urban growth, as expanding companies sought workers to handle the increasing consumer
demand for their products.
Intracity Transportation
As cities grew and sprawled outward, a major challenge was efficient travel within the city—
from home to factories or shops, and then back again. Most transportation infrastructure was
used to connect cities to each other, typically by rail or canal. Prior to the 1880s, two of the most
common forms of transportation within cities were the omnibus and the horse car. An omnibus
was a large, horse-drawn carriage. A horse car was similar to an omnibus, but it was placed on
iron or steel tracks to provide a smoother ride. While these horse-driven vehicles worked
adequately in smaller, less-congested cities, they were not equipped to handle the larger crowds
that developed at the close of the century. The horses had to stop and rest, and horse manure
became an ongoing problem.
In 1887, Frank Sprague invented the electric trolley, which worked along the same concept as
the horse car, with a large wagon on tracks, but was powered by electricity rather than horses.
The electric trolley could run throughout the day and night, like the factories and the workers
who fueled them. But it also modernized less important industrial centers, such as the southern
city of Richmond, Virginia. As early as 1873, San Francisco engineers adopted pulley
technology from the mining industry to introduce cable cars and turn the city’s steep hills into
elegant middle-class communities. However, as crowds continued to grow in the largest cities,
such as Chicago and New York, trolleys were unable to move efficiently through the crowds of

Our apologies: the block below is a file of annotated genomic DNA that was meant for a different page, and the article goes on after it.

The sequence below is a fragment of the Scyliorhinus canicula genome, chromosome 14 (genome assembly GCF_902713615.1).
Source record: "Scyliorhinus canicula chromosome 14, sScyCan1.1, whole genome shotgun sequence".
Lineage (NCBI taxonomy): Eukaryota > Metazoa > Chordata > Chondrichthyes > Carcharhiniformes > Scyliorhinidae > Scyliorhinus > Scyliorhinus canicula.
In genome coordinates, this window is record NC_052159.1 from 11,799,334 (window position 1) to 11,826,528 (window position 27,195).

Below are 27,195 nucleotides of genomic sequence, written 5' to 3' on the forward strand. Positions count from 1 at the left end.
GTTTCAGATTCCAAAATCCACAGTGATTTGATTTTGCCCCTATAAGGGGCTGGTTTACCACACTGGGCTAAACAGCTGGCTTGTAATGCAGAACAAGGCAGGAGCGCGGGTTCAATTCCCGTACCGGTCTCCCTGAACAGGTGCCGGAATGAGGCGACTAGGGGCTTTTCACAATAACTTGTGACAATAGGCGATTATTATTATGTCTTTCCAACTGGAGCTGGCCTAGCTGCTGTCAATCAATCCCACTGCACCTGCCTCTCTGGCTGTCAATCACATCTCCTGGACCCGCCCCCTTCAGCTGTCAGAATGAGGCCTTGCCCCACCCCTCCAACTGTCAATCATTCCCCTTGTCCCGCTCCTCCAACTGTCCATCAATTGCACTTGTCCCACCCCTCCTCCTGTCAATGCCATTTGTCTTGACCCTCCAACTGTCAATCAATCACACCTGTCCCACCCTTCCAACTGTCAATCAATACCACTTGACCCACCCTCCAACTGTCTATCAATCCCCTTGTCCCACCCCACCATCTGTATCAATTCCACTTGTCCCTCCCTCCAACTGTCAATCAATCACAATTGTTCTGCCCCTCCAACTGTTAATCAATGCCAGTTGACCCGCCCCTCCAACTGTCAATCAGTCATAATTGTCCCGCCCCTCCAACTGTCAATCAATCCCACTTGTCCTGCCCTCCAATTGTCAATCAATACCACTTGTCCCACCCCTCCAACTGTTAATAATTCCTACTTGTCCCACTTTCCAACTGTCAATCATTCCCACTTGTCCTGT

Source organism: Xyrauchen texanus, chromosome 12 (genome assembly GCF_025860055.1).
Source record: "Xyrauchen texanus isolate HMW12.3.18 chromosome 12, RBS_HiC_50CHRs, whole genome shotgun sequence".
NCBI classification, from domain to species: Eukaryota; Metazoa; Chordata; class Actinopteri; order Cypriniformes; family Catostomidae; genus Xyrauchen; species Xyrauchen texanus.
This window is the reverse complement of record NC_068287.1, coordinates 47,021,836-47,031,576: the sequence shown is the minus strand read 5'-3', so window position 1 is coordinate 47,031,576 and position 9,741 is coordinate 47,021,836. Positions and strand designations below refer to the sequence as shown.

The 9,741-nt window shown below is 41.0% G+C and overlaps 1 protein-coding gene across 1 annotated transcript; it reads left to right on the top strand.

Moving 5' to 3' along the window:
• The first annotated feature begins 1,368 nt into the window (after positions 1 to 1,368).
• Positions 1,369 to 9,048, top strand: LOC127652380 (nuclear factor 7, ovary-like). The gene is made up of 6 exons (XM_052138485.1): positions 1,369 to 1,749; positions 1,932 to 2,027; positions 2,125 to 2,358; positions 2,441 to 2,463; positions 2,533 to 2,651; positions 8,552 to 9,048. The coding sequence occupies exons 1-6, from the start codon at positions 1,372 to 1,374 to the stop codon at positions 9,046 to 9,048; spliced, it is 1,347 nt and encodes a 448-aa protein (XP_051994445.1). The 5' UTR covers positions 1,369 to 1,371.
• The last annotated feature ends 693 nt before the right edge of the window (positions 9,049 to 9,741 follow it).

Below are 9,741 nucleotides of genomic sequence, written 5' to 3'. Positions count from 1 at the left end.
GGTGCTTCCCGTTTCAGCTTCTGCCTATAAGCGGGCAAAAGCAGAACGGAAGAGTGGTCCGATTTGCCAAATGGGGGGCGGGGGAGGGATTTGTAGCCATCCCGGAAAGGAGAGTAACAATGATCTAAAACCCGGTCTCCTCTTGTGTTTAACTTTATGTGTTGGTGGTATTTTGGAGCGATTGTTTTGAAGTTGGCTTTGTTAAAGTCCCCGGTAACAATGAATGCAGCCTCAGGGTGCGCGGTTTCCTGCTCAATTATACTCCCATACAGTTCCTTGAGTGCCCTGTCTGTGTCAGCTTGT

pedestrians (Figure 19.4). To avoid this challenge, city planners elevated the trolley lines above
the streets, creating elevated trains, or L-trains, as early as 1868 in New York City, and quickly
spreading to Boston in 1887 and Chicago in 1892. Finally, as skyscrapers began to dominate the
air, transportation evolved one step further to move underground as subways. Boston’s subway
system began operating in 1897, and was quickly followed by New York and other cities.
Figure 19.4 Although trolleys were far more efficient than horse-drawn carriages, populous
cities such as New York experienced frequent accidents, as depicted in this 1895 illustration
from Leslie’s Weekly (a). To avoid overcrowded streets, trolleys soon went underground, as at
the Public Gardens Portal in Boston (b), where three different lines met to enter the Tremont
Street Subway, the oldest subway tunnel in the United States, opening on September 1, 1897.
The Rise of Skyscrapers
The last limitation that large cities had to overcome was the ever-increasing need for space.
Eastern cities, unlike their midwestern counterparts, could not continue to grow outward, as the
land surrounding them was already settled. Geographic limitations such as rivers or the coast
also hampered sprawl. And in all cities, citizens needed to be close enough to urban centers to
conveniently access work, shops, and other core institutions of urban life. The increasing cost of
real estate made upward growth attractive, and so did the prestige that towering buildings carried
for the businesses that occupied them. Workers completed the first skyscraper in Chicago, the
ten-story Home Insurance Building, in 1885 (Figure 19.5). Although engineers had the capability
to go higher, thanks to new steel construction techniques, they required another vital invention in
order to make taller buildings viable: the elevator. In 1889, the Otis Elevator Company, led by
inventor Elisha Otis, installed the first electric elevator. This began the skyscraper craze,
allowing developers in eastern cities to build and market prestigious real estate in the hearts of
crowded eastern metropoles.
Figure 19.5 While the technology existed to engineer tall buildings, it was not until the invention
of the electric elevator in 1889 that skyscrapers began to take over the urban landscape. Shown
here is the Home Insurance Building in Chicago, considered the first modern skyscraper.
Jacob Riis and the Window into “How the Other Half Lives”
Jacob Riis was a Danish immigrant who moved to New York in the late nineteenth century and,
after experiencing poverty and joblessness first-hand, ultimately built a career as a police